The crux of the problem lies in predicting as accurately as possible where and when orders may come in. A major cost in these operations comes from 1) having idle drivers waiting for jobs and 2) the “dead” miles between jobs. These services have been recently taken on by companies that pay “workers” (rather than employees) by the drop (e.g. Uber, UberEats, CitySprint, Deliveroo, Addison Lee etc) and simply opt to not consider these associated costs (despite the well known social implications for workers). The smaller capacity of vehicles used for point-to-point logistics (mopeds and standard bikes) also means they need to treat each order separately when larger capacity vehicles could potentially stack orders going in similar directions, and thus significantly reduce the logistical costs (a concept similar to car-pooling).

2. The Pedal Me approach: constructing Agile Urban Mobility networks

a. The Pedal Me bikes – at the crux of adaptive logistics

A core part of the Pedal Me philosophy lies in using cargo bikes to their full potential. The Pedal Me bikes are designed to be both fast and extremely adaptive in terms of what loads they can carry. The two-wheeled front loading design gives them the benefits of standard bicycles when bypassing traffic, while carrying loads of up to 150kg – a skill only possible with the professional training provided to riders.

To the novice eye, a Pedal Me bike may look a lot like any of these below, or even like they are able carry less:

 

Yet, despite their simplicity, the Pedal Me bikes are the only vehicles that can carry :

  • two adults and a small dog
  • 480L of essential products and food
  • 150kg of liquors and beers
  • 50 hot meals
  • a cement mixer
  • a fridge

back to back in the same day while moving at an average speed of 15km/h in Central London.

At the moment, the Pedal Me fleet covers over 25,000km each month doing exactly that.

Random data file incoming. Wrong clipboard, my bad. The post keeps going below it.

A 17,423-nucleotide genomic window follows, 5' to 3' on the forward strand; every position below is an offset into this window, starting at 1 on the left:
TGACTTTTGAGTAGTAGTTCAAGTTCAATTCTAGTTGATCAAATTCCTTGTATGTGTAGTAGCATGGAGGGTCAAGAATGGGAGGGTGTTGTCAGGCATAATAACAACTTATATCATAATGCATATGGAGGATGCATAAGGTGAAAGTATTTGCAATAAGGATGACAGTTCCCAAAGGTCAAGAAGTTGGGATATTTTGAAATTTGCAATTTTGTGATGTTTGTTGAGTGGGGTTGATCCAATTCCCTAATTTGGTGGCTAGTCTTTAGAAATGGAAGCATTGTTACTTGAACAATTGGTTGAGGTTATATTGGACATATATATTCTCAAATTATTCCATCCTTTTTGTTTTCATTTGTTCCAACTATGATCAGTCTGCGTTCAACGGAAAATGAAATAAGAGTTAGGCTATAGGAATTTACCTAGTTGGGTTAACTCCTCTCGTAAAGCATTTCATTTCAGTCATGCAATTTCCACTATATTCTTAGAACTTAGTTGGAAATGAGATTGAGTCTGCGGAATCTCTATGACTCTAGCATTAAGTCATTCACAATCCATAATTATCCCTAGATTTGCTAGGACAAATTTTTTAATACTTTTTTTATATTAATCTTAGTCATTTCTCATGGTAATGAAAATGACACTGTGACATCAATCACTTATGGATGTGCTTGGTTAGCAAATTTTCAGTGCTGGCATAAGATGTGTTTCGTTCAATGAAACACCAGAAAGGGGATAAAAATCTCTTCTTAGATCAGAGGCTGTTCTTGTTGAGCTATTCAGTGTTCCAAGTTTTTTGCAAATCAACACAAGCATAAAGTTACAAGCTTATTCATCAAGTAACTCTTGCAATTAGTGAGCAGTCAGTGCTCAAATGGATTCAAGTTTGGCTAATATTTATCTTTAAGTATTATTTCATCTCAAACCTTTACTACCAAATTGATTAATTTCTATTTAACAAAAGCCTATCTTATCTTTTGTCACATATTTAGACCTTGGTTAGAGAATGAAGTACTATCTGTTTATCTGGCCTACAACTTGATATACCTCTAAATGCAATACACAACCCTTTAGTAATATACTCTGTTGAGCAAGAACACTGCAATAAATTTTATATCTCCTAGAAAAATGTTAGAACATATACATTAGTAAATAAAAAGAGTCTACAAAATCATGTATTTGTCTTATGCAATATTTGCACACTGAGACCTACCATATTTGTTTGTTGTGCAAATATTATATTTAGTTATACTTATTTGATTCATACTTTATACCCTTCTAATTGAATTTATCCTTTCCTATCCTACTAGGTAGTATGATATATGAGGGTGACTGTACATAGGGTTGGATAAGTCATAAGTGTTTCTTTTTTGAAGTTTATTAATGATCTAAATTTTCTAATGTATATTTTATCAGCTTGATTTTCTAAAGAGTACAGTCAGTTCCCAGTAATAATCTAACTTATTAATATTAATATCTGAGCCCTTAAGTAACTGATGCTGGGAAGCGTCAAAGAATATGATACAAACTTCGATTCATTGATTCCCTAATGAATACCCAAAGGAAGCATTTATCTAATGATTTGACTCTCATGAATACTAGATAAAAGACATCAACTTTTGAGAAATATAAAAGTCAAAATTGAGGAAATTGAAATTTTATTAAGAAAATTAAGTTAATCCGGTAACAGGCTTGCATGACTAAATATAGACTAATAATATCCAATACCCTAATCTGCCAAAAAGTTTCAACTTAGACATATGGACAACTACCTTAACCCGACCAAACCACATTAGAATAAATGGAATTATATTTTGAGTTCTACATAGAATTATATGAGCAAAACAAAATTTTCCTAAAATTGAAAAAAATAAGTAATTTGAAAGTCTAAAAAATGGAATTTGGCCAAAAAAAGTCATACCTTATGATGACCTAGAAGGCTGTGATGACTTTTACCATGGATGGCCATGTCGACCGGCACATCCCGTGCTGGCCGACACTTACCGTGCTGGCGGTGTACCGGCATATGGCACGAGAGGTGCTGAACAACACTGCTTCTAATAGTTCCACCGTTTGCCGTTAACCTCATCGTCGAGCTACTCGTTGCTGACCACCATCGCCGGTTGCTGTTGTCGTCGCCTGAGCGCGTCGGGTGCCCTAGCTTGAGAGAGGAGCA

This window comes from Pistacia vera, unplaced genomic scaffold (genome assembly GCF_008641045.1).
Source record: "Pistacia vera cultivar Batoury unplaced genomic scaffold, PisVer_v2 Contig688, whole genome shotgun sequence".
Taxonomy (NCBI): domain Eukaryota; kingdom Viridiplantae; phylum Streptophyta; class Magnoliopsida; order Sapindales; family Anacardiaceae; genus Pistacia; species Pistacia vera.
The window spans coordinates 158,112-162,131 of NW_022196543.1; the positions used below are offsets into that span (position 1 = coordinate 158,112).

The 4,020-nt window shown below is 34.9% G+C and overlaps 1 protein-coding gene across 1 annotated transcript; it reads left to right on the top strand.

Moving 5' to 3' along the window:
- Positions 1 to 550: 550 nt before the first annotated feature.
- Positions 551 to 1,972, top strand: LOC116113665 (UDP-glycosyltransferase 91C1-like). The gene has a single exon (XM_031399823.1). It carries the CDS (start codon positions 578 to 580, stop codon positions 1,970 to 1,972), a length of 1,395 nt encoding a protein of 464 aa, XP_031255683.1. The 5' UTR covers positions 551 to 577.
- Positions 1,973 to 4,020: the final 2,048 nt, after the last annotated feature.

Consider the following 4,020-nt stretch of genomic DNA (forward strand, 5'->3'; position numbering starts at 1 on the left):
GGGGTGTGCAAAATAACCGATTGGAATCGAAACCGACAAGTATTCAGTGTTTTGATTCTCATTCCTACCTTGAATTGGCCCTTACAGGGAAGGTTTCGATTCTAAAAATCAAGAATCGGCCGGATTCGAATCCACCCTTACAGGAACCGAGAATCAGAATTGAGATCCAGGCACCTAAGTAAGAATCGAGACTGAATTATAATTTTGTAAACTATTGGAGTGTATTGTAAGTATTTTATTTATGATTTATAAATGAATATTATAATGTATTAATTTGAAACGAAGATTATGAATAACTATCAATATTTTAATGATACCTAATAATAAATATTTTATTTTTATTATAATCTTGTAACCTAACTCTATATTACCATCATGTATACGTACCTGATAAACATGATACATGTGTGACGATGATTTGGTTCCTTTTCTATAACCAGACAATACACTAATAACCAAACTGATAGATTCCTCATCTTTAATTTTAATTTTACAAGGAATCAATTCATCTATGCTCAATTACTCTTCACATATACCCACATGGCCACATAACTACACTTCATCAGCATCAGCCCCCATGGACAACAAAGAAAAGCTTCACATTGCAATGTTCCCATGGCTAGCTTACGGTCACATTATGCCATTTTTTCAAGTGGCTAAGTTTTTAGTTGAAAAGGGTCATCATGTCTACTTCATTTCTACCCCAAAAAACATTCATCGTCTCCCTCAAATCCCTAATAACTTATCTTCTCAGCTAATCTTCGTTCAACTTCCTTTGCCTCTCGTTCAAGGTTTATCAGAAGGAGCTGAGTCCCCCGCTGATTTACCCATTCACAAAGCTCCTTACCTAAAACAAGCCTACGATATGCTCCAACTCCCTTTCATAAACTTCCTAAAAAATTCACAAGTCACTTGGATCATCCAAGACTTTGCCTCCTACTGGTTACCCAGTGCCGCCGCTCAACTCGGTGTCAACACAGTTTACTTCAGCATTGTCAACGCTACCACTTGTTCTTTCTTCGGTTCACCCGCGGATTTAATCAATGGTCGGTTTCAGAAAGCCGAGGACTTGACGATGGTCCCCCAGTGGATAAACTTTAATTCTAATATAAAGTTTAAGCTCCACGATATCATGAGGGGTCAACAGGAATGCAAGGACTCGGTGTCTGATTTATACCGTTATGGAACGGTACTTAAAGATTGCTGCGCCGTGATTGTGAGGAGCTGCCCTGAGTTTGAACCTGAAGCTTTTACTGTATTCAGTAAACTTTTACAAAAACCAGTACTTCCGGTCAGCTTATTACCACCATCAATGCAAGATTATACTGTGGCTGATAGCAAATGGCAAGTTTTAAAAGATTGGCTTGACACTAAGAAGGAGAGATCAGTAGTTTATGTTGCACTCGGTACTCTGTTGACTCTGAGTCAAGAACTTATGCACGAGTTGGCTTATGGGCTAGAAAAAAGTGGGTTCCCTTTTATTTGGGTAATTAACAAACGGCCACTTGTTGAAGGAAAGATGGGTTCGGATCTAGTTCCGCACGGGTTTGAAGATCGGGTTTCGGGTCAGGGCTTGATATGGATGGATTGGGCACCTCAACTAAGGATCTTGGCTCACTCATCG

b. Agile Urban Mobility Networks

Unlike other logistics companies, Pedal Me tackles the broadest part of the urban logistics market. This includes pre-planned multi-drops coming from a depot or from pick up locations across the city as well as point-to-point deliveries, with both last minute orders and passenger journeys.

In this section we explain why the Pedal Me model can overcome the limits of classical approaches to urban logistics discussed in the previous section. This includes (in no particular order): dead miles, idle time, geographical uncertainty in demand patterns and unfair employment conditions.

Approaching multiple markets at the same time also means the company can be more adaptive and resilient in the face of unexpected changes. During the first lockdown, Pedal Me was able to adapt to the sudden loss of all office deliveries by quickly switching over to offering safer travel options for vulnerable patients and delivering over 10,000 care packages to assist residents in Lambeth.

In our previous article, we explained how the smaller capacity of cargo bikes can lead to fewer total kilometers travelled. We review the example of the Water House Project (WHP) restaurant in East London, consisting of 9 drops spread across the city. Traditionally, these would be delivered by a van for a run of 54km. A cargo bike is only able to carry 6 of these boxes, as they are quite voluminous. Splitting the job onto three bikes results in a total distance of 48km, brushing off more than 10% of the total. A further benefit is that the deliveries can be done within a much shorter time window.